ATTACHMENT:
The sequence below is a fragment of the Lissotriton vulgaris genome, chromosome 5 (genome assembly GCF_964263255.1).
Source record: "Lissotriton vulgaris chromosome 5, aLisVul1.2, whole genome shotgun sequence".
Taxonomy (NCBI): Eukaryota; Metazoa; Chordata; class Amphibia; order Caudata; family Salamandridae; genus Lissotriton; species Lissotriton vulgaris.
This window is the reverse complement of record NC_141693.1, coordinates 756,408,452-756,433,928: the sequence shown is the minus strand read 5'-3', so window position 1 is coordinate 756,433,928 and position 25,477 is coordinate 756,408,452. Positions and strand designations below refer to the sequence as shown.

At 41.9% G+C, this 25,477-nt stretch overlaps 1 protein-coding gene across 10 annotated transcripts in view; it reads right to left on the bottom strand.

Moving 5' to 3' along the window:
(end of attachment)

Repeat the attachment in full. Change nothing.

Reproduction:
The sequence below is a fragment of the Lissotriton vulgaris genome, chromosome 5 (genome assembly GCF_964263255.1).
Source record: "Lissotriton vulgaris chromosome 5, aLisVul1.2, whole genome shotgun sequence".
Taxonomy (NCBI): Eukaryota; Metazoa; Chordata; class Amphibia; order Caudata; family Salamandridae; genus Lissotriton; species Lissotriton vulgaris.
This window is the reverse complement of record NC_141693.1, coordinates 756,408,452-756,433,928: the sequence shown is the minus strand read 5'-3', so window position 1 is coordinate 756,433,928 and position 25,477 is coordinate 756,408,452. Positions and strand designations below refer to the sequence as shown.

At 41.9% G+C, this 25,477-nt stretch overlaps 1 protein-coding gene across 10 annotated transcripts in view; it reads right to left on the bottom strand.

Moving 5' to 3' along the window: